Day Trading Account Restrictions You Should Know
The Federal Reserve’s Regulation T is one of the key restrictions in the SEC arsenal of tools for controlling day trading. Rules related to the settlement of stock transactions and borrowing from others to meet margin requirements also limit what day traders can do.
The Fed’s Regulation T: Margin requirements
The world of day trading became much more restricted in August 2001 when amendments to Regulation T were approved that focus on pattern day traders. Your broker and the Financial Industry Regulatory Authority (FINRA) consider you a pattern day trader whenever you buy and sell (or short and cover) any security on the same day within a margin account four or more times during any rolling five-day period.
Days when the markets are closed — Saturday, Sunday, and market holidays — are not included when calculating the rolling five-day period.
After you’re designated a pattern day trader, you’re required to maintain a minimum of $25,000 of equity in your margin account before you’re ever permitted to do any more day trading. For most day traders, that means having at least $25,000 in cash at the end of every trading day.
This limitation can impact other investing activities in your account, so if you’re considering day trading, be sure to talk with your broker to gain an understanding of the impact that margin account minimums have on other stock transactions you may want to make within your account.
After you’ve been designated as a pattern day trader and maintain the $25,000 minimum in your margin account, you’re entitled to borrow up to four times any amount you maintain in your margin account.
For example, if you maintain $50,000 in your account, this gives you up to $200,000 of day-trading buying power. But remember, this extra buying power is limited only to intraday trades. If you hold positions overnight, you cannot take advantage of the day-trading margin when opening a position. You must adhere to the traditional 50 percent initial margin requirements.
Typically, day traders are flat, or back into a cash position by the end of the trading day for all day trades; otherwise, you risk a margin call. When this occurs, you have at most five days, but some brokers require payment in fewer days, to meet the call. If you fail to meet the margin call, your account will be restricted to traditional margin requirements.
Although brokerage firms are not required to monitor whether day-trading accounts fall below the $25,000 minimum throughout a given trading day, customers must cover any losses incurred in their accounts from the previous day’s trades before they’re allowed to continue day trading. If a day trader exceeds the four times leverage rule during the day, a brokerage firm can impose additional restrictions on the account.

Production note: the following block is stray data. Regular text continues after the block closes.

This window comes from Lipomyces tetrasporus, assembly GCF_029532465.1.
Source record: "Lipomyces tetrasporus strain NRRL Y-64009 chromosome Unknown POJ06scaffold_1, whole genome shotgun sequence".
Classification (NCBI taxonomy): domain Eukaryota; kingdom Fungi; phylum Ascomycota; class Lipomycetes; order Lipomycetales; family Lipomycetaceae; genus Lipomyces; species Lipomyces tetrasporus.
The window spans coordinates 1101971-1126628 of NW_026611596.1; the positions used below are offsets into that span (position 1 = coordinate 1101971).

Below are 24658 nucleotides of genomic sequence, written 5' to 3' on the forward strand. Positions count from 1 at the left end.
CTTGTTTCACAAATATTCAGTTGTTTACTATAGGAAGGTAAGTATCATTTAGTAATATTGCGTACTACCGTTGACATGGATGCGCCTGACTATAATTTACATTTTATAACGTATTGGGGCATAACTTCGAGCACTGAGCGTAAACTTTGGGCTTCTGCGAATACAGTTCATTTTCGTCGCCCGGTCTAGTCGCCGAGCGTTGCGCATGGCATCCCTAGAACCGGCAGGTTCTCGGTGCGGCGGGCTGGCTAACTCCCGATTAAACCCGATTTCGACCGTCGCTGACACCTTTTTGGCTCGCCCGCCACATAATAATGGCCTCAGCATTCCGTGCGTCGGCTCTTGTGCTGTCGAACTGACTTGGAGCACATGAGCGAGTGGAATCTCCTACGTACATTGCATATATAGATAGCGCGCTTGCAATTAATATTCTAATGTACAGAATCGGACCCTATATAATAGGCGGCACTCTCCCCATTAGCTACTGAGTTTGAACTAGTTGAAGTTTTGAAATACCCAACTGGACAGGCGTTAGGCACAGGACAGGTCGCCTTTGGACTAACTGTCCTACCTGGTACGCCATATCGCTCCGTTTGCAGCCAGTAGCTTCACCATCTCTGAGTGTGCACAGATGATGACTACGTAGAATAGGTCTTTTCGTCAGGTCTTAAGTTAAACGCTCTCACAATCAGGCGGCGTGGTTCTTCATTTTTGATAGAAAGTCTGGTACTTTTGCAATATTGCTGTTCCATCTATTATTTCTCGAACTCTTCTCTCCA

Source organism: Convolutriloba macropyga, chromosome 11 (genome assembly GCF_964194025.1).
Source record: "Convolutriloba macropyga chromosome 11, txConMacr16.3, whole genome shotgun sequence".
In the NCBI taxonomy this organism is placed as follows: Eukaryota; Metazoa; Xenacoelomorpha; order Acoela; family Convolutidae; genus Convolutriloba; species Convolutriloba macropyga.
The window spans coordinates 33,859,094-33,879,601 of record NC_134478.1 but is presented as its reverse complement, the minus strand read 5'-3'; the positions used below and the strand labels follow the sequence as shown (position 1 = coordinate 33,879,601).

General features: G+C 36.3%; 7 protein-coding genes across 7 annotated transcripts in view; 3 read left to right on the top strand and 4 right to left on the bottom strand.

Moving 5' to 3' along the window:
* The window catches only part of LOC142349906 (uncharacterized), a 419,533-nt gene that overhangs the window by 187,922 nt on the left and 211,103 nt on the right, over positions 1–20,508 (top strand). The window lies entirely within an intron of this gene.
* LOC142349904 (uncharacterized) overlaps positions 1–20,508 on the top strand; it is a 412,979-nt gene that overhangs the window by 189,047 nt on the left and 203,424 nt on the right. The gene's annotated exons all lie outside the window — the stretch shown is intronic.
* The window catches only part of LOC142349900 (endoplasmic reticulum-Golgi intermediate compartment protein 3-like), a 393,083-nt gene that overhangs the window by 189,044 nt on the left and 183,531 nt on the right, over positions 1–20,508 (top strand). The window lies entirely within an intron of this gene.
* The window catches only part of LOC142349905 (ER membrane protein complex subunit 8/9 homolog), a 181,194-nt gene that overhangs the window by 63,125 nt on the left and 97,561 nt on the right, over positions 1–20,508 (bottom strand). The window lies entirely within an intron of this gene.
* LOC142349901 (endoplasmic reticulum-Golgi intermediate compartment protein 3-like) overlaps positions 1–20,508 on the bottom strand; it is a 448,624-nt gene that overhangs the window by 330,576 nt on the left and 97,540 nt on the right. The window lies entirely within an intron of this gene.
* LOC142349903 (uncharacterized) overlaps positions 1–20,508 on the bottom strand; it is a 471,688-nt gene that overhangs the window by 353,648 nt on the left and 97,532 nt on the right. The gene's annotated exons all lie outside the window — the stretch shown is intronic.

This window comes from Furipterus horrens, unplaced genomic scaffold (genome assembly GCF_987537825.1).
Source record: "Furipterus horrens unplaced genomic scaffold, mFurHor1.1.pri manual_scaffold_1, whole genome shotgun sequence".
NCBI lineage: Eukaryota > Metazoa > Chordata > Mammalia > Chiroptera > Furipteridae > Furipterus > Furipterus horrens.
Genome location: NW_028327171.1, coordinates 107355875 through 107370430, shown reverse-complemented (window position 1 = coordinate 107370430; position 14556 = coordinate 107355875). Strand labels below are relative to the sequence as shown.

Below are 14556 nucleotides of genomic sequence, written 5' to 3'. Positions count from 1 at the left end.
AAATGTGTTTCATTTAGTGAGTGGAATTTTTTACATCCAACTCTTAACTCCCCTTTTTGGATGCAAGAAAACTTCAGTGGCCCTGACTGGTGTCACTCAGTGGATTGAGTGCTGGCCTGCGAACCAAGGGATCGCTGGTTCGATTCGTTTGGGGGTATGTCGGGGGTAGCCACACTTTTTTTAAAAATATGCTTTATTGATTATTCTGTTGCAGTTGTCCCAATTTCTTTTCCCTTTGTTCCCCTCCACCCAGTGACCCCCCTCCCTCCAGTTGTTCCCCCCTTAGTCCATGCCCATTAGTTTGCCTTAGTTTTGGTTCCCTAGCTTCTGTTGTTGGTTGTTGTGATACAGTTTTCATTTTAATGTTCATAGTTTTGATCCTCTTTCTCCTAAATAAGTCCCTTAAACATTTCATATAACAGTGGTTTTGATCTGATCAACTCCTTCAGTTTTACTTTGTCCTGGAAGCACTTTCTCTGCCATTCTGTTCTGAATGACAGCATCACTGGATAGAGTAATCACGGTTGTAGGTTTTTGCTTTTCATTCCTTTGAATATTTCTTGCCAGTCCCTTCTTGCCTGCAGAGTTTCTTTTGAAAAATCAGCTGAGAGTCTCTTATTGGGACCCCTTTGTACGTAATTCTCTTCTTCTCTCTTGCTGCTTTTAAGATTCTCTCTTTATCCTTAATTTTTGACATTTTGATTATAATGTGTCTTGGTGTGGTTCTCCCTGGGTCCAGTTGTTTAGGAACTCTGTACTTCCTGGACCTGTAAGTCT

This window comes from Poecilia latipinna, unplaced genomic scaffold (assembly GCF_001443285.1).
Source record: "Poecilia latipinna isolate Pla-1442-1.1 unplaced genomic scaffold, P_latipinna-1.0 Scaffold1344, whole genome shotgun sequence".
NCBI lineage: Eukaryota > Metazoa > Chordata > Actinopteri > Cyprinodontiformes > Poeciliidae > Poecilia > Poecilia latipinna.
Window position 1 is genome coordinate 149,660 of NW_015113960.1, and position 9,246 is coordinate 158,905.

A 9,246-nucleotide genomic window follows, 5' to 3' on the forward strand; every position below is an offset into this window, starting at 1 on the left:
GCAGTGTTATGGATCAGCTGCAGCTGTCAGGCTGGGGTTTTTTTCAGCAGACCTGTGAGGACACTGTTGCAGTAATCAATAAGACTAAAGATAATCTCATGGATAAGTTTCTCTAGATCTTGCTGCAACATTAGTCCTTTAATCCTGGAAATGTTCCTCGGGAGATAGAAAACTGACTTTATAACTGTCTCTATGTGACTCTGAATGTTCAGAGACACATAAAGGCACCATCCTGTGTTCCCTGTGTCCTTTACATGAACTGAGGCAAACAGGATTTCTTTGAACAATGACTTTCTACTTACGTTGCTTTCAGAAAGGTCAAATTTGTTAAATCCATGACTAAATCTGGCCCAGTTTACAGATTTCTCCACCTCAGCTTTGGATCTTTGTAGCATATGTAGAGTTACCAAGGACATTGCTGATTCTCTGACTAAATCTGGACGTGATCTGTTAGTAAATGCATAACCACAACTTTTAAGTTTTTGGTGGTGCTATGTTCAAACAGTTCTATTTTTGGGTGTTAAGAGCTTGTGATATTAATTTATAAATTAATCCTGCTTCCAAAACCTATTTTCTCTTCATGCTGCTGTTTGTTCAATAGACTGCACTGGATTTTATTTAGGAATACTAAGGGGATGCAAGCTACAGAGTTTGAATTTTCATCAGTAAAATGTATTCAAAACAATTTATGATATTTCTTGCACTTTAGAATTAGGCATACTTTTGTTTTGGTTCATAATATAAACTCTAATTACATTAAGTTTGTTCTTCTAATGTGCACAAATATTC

Members of FINRA are required to issue day-trading margin calls to pattern day traders who exceed their day-trading buying power. Traders then have five days unless their broker has stricter rules to meet these calls. Until a margin call is met, the day-trading account’s buying power is restricted to traditional margin requirements, which allows the day trader to leverage equity only two times.
For example, if a day trader has $50,000 of equity but the account is restricted due to exceeding buying-power constraints, the day-trading buying power is only $100,000. These stricter requirements begin on the trading day after buying power is exceeded and stay in place until the trader either meets the call by depositing the necessary cash or securities or until five business days have passed.
After five business days have passed and the day trader still has not met the call, the day trader is limited to trading only on a cash-available basis for 90 days or until the call is met.
Traders can’t meet the call and then just take the money right out again. Funds deposited to meet the call must be left in the account for at least two business days. Traders also can’t use cross-guarantees (guarantees from third parties) for the margin call. The cash or securities must be deposited directly in the account.
An official stock transaction is settled three days after the date of the trade, meaning that day traders frequently are buying and selling stocks before their transactions are officially settled.
Day traders can’t free ride, meaning they can’t buy a security and sell it an hour later without first having enough funds to cover the settlement of the initial trade. If a trader buys a stock or other security, he or she must have the funds to cover the initial trade even if the security is sold for a profit within the same day.
A margin account with leverage of four times excess equity is what enables day traders to get around this rule. All the trader needs to have is sufficient cash to pay for the shares or sufficient reserve in his or her margin account. Brokers can restrict use of margin funds for three days until a stock transaction is settled, but they’re not required to do so.
Before trading, be sure that you understand the restrictions your broker imposes on margin accounts related to stock transaction settlements. The settlement time for options is the next day, as opposed to the three-day waiting period for stocks. To trade using options, funds must be in the account before you place the trade or you’ll be stuck wiring funds around, which can add plenty to the costs of your trading.